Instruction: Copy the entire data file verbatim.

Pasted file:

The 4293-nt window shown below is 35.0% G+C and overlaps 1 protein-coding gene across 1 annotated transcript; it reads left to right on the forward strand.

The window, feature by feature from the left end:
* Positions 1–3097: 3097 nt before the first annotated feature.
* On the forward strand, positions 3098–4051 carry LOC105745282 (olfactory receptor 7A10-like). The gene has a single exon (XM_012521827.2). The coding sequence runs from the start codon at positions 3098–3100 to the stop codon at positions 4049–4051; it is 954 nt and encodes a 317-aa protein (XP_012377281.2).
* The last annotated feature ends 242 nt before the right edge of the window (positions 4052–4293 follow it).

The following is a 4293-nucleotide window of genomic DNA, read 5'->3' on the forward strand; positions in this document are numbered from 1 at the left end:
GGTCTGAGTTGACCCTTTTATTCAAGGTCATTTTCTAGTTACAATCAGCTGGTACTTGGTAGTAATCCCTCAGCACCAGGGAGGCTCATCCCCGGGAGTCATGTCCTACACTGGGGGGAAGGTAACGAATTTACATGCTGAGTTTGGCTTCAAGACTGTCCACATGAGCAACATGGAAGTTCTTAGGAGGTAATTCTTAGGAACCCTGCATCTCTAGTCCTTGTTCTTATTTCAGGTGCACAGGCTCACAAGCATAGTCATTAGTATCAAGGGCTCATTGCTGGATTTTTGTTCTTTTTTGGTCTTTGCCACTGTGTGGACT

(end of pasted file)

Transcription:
The 4293-nt window shown below is 35.0% G+C and overlaps 1 protein-coding gene across 1 annotated transcript; it reads left to right on the forward strand.

The window, feature by feature from the left end:
* Positions 1–3097: 3097 nt before the first annotated feature.
* On the forward strand, positions 3098–4051 carry LOC105745282 (olfactory receptor 7A10-like). The gene has a single exon (XM_012521827.2). The coding sequence runs from the start codon at positions 3098–3100 to the stop codon at positions 4049–4051; it is 954 nt and encodes a 317-aa protein (XP_012377281.2).
* The last annotated feature ends 242 nt before the right edge of the window (positions 4052–4293 follow it).

The following is a 4293-nucleotide window of genomic DNA, read 5'->3' on the forward strand; positions in this document are numbered from 1 at the left end:
GGTCTGAGTTGACCCTTTTATTCAAGGTCATTTTCTAGTTACAATCAGCTGGTACTTGGTAGTAATCCCTCAGCACCAGGGAGGCTCATCCCCGGGAGTCATGTCCTACACTGGGGGGAAGGTAACGAATTTACATGCTGAGTTTGGCTTCAAGACTGTCCACATGAGCAACATGGAAGTTCTTAGGAGGTAATTCTTAGGAACCCTGCATCTCTAGTCCTTGTTCTTATTTCAGGTGCACAGGCTCACAAGCATAGTCATTAGTATCAAGGGCTCATTGCTGGATTTTTGTTCTTTTTTGGTCTTTGCCACTGTGTGGACT